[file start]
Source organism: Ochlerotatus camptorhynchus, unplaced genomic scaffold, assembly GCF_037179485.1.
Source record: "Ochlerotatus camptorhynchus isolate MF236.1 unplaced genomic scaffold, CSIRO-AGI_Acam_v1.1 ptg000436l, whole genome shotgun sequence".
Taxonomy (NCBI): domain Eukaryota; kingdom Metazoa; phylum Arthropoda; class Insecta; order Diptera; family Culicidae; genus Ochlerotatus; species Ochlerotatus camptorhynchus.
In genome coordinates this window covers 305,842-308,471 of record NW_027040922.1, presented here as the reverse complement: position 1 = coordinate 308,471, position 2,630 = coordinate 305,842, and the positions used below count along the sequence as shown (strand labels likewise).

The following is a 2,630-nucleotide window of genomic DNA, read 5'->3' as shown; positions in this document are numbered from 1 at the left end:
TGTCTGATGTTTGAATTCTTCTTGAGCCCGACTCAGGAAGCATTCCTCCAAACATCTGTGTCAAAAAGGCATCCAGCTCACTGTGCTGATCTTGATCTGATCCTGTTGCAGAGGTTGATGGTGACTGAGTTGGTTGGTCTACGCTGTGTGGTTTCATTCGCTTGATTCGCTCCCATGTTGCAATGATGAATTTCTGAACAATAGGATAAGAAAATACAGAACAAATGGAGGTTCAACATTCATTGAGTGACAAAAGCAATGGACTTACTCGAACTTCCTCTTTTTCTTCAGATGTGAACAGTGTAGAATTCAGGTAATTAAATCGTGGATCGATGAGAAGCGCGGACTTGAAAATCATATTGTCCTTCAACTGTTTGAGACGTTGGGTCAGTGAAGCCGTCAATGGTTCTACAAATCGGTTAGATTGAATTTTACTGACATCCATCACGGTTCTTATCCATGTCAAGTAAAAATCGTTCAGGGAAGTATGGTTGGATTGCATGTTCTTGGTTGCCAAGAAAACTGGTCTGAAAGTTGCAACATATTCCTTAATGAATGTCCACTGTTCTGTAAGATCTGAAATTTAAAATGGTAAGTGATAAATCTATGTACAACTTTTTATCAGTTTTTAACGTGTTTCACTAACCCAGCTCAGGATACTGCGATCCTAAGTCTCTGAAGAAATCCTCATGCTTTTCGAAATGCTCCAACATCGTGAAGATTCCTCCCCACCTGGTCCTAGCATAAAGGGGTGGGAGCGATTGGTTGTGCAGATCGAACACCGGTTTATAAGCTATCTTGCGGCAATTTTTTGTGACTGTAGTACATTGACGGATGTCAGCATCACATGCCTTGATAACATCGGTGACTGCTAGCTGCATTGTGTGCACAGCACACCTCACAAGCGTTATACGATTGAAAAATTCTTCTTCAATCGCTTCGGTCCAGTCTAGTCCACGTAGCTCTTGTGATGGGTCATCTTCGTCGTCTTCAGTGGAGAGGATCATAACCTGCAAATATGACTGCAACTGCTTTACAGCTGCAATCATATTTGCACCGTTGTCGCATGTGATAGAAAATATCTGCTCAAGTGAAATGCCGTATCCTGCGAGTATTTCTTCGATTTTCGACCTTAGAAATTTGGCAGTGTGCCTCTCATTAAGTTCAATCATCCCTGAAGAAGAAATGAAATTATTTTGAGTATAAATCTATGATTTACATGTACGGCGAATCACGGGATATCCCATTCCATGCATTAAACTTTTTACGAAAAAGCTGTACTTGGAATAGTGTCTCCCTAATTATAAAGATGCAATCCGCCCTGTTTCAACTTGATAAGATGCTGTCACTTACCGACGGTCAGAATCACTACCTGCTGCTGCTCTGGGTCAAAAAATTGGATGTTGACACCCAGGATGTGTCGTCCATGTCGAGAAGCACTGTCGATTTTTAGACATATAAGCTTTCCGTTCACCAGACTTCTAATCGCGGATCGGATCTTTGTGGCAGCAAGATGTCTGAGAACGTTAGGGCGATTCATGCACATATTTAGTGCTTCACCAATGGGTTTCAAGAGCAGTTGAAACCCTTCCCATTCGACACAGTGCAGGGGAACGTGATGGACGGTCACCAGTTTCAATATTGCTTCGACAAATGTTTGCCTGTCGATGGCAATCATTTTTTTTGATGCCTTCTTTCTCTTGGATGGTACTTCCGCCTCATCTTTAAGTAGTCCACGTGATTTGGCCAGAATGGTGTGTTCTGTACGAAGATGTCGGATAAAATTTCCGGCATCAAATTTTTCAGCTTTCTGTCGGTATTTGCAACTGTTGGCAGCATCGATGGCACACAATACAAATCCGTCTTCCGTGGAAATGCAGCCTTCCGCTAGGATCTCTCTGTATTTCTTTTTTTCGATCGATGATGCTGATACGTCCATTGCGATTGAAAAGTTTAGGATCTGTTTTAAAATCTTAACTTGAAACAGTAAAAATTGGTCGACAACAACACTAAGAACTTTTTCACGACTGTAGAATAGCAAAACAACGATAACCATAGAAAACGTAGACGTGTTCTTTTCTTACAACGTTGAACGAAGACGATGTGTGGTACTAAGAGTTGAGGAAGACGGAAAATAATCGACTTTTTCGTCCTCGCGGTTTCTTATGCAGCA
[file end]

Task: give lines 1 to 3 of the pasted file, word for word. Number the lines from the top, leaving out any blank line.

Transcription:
Source organism: Ochlerotatus camptorhynchus, unplaced genomic scaffold, assembly GCF_037179485.1.
Source record: "Ochlerotatus camptorhynchus isolate MF236.1 unplaced genomic scaffold, CSIRO-AGI_Acam_v1.1 ptg000436l, whole genome shotgun sequence".
Taxonomy (NCBI): domain Eukaryota; kingdom Metazoa; phylum Arthropoda; class Insecta; order Diptera; family Culicidae; genus Ochlerotatus; species Ochlerotatus camptorhynchus.